“Marty expected hard work and accountability from everyone on the roster and you learned a lot about bringing ‘it’ every single day and trying to get better and better. That’s how those teams were built and coached,” Smith said. “It was about development and improving yourself as a player and a person.”
In the professional ranks, Smith credited Troy Ward for introducing the defenceman to new techniques of coaching in an effort to make it back to the big league.
“When I got sent down to American Hockey League in Abbotsford from Calgary, that was the first time that I was really exposed to video and teaching on that level. There was more than just showing up, knowing what your role was and playing hard,” Smith said. “Troy was about showing how you can make the adjustments individually, breaking the game down into small segments and teaching from there. I look at that time as really helpful in understanding the game better.”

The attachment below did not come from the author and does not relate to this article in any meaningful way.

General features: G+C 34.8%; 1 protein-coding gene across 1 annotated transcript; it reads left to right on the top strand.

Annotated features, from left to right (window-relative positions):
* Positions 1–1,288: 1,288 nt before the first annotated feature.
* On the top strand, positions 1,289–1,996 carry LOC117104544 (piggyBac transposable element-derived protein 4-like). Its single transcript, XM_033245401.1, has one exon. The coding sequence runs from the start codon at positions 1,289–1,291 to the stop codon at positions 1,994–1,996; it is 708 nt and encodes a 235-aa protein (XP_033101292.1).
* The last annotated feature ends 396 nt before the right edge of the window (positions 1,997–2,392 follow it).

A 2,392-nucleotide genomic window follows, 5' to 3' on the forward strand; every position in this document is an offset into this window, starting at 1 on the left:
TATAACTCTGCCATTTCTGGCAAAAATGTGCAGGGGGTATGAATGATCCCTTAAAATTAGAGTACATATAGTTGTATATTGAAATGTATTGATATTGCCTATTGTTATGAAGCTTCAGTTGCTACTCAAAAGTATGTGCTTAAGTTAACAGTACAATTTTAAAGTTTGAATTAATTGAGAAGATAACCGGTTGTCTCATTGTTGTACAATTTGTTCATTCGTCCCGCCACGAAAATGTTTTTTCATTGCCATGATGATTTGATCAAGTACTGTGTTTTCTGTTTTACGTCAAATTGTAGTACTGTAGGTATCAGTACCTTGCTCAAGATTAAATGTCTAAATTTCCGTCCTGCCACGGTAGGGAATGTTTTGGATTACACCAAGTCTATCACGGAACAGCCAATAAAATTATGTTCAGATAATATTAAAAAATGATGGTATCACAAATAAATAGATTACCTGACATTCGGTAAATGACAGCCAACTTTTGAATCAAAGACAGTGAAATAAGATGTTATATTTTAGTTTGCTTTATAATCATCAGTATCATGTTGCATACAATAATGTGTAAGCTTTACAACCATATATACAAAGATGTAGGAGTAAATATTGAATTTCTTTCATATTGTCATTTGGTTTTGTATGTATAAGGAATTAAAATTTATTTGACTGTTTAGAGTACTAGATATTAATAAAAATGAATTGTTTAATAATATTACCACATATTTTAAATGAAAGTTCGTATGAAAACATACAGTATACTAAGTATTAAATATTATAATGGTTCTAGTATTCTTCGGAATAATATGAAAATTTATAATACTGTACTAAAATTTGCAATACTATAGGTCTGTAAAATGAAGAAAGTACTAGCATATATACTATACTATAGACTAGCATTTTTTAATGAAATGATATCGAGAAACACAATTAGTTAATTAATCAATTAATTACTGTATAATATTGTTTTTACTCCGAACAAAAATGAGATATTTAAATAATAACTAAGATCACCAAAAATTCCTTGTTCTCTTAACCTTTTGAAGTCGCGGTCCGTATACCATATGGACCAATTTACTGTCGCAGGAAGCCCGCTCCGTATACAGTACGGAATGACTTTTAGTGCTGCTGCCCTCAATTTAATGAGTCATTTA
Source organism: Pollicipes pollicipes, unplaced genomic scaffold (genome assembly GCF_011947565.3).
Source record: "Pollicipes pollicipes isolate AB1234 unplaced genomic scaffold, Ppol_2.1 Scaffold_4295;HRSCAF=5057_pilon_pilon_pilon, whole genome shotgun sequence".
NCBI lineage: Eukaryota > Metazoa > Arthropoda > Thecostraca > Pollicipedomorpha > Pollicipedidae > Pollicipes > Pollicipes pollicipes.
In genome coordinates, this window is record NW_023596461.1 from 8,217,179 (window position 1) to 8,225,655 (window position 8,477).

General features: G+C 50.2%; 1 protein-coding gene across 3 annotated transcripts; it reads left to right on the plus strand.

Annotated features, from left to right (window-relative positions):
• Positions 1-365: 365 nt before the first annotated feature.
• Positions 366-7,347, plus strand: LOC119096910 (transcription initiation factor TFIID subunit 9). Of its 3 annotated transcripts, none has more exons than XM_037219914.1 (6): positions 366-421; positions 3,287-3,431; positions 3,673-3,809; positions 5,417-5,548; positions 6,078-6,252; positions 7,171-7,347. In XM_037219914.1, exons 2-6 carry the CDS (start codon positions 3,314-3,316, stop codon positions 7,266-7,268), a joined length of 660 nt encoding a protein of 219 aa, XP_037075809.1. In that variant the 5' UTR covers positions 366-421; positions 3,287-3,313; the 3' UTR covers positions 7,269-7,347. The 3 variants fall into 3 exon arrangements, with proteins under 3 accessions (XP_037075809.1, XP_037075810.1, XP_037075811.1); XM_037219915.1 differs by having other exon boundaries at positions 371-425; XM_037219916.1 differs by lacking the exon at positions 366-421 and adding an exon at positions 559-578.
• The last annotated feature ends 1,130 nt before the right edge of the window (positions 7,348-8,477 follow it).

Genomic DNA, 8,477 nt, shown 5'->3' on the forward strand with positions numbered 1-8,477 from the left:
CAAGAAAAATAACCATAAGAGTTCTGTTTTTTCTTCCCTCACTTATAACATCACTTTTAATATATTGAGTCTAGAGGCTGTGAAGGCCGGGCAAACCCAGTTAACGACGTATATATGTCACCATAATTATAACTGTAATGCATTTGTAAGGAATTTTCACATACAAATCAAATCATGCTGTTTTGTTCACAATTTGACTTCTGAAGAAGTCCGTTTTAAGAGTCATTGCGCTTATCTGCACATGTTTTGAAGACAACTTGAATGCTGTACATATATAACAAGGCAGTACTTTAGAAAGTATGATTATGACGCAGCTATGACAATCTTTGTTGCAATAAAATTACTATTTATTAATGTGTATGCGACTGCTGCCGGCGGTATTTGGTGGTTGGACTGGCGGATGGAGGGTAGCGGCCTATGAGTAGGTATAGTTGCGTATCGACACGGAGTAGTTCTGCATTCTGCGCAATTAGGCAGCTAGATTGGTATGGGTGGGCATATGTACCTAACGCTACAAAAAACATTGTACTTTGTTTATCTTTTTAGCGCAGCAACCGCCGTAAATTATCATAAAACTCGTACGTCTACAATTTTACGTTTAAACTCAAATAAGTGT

Both players and coaches have evolved for the years at all levels of hockey and Smith notices that a lot of skaters come through his door looking for constructive criticism that will help them get to their next level of hockey.
“Players always want to get better and improve and everyone in that dressing room is trying to figure out how to bring their game up,” Smith said
Smith was complimentary of General Manager Todd Reid and scouts Rob Ridgely and Don Cotton for their efforts to assemble the right mix of personnel.
“Reider, Ridge and Donny are always on the look out for not just good players but for good people. Guys who want to come to Wellington and want to invest emotionally into this program and what it’s always stood for,” Smith said. “We expect a lot of work from players and when they come here, they are treated well. Obviously we had some really good high-end talent come in this season but they engage and want to be here and wear the Wellington uniform. From there, it’s about us as a staff building the relationship and getting them to that next level and while getting the most out of them at this level.”